Now, some thoughts on Gladiator:
  • Gladiator models a higher vision. Misplaced, yes. But the hero of this film has a vision for the glory of Rome, and a devoted faith in his gods. Sad that his vision only goes as deep as the kingdom of Rome, and not to The Kingdom of God. Nevertheless, if we place our vision rightly, we may hope to, like him, live our life for something bigger than ourselves.
  • In Gladiator, we have a good guy, a hero, a protagonist, who is good. He's moral. He does the right thing. Biblically, of course, we may question whether he should have been killing barbarians simply for the glory of Rome- but remember, that is the greater vision for which he lives. I don't mean to endorse everything that Maximus did- but to point out that, unlike the glorification of the loose trickster in Music Man, we see a hero who does (what he thinks is) right. We also see a villain who is truly villainous. He's evil. He's twisted. He's a pervert. And he should be brought to justice. And we're glad when he is. (Amazing acting by Joaquin Phoenix, I might add...)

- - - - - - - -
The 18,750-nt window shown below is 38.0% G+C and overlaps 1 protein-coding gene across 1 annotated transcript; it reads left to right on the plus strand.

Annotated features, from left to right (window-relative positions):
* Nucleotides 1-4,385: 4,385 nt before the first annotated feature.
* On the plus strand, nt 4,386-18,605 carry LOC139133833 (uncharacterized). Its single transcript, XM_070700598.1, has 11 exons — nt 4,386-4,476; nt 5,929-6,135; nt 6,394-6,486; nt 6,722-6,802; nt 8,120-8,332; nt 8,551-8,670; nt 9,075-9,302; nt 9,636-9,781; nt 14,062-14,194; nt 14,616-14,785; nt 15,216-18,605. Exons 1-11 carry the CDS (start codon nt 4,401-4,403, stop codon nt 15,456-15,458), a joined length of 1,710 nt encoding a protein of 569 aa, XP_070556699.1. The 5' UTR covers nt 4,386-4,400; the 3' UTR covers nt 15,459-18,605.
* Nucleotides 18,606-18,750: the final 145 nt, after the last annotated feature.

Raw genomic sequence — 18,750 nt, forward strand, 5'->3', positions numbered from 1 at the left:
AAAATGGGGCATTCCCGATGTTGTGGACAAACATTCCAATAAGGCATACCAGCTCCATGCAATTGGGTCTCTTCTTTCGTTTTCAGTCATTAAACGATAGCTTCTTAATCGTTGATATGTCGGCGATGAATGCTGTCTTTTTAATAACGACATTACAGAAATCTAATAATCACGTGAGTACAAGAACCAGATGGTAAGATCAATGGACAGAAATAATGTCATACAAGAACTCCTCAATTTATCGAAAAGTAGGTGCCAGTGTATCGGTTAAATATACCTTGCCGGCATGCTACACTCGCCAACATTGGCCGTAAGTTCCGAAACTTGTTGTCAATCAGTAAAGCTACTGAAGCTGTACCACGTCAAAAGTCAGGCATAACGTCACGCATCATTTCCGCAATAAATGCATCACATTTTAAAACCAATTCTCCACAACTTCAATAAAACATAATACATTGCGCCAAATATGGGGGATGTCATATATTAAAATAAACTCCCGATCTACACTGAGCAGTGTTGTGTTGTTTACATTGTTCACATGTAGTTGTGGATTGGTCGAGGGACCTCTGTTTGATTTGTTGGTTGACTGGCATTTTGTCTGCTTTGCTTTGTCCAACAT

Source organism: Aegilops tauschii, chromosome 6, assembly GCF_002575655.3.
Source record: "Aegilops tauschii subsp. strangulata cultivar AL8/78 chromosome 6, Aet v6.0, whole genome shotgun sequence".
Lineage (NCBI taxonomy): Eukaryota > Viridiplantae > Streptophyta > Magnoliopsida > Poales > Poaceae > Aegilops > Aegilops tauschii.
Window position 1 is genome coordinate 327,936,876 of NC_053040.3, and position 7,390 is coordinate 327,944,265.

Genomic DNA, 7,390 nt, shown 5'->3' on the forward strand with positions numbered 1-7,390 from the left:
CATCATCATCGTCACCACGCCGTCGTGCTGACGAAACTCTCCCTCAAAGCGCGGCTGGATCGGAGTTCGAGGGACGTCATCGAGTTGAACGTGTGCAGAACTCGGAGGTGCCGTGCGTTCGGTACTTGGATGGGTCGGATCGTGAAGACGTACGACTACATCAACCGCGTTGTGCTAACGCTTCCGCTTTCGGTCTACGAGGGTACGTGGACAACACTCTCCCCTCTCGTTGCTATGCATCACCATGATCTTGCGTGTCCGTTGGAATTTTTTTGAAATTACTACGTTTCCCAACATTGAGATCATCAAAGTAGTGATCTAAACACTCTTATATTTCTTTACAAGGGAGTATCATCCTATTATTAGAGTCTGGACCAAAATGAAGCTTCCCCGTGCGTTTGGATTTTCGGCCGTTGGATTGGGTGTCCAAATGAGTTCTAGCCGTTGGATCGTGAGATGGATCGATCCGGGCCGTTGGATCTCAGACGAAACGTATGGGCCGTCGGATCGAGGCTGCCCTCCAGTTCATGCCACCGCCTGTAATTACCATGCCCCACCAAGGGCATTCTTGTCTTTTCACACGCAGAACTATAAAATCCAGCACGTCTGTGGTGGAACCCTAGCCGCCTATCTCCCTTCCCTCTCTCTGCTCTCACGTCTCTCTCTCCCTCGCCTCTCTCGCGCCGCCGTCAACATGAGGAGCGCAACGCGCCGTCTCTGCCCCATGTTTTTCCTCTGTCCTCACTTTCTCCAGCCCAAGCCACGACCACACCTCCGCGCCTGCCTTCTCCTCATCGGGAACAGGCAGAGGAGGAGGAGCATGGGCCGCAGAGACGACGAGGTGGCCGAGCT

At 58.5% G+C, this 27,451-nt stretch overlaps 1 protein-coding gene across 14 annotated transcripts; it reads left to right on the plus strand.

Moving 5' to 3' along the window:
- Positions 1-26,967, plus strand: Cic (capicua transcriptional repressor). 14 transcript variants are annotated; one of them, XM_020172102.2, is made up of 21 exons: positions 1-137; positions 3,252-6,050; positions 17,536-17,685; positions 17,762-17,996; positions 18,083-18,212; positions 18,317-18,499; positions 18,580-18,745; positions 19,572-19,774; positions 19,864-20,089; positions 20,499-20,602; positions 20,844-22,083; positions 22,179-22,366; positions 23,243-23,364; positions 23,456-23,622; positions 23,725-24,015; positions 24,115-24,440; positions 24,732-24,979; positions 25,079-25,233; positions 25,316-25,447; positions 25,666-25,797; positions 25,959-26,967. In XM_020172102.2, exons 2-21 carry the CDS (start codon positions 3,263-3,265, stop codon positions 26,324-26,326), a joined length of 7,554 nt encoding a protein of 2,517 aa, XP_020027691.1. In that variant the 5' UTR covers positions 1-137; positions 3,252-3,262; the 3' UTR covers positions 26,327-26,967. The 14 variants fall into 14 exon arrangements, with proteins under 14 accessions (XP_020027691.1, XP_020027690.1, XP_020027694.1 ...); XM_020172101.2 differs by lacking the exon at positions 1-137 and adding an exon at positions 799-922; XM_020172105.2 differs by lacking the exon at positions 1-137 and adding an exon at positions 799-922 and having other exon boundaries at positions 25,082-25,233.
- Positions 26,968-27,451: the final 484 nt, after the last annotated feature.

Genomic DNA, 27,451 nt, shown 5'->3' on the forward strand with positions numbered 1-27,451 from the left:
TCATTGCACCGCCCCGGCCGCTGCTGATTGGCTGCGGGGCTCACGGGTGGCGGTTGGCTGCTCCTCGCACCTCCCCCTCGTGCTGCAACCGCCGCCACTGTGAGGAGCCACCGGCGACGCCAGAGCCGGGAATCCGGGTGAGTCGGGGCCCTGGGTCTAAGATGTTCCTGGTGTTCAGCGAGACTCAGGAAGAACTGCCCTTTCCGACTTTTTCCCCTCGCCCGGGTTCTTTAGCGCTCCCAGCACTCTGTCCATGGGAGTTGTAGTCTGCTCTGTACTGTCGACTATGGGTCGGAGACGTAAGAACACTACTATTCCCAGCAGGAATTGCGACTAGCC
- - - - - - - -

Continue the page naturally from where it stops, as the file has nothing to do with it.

• Gladiator also glorifies good old plain-and-simple manliness. The hero is a man. He has a spine. He fights for justice and for the glory of Rome. He loves- he loves his family. How often do we see this? He cherishes his family, and weeps when he loses them. He desires to protect them and to provide for them. He's strong. He's not afraid of blood, he's not afraid of dirt. He does what needs to be done. He looks like a guy, he acts like a guy, he is a man. He does what's right and will die doing it if necessary.
  • We also see a respect for the elders. Marcus Aurelius, the Caesar that died, is seen as a great man, and is honored by the hero, while being despised by the villain. The hero himself is a married man, probably in his 40s, a seasoned war veteran, not some young, sexy, girl-faced teen. That's refreshing, honestly.
While we do see some perversions in Gladiator, they are not usually glorified. There are definitely things in the film that I wish weren't there. But as a whole I find this film to be far more edifying than The Music Man, which, though "cleaner", is full of dangerous worldview messages.

Quick notes from a filmmaking standpoint:

The Music Man had some of the most creative and enjoyable usages of music that I've ever seen in a musical.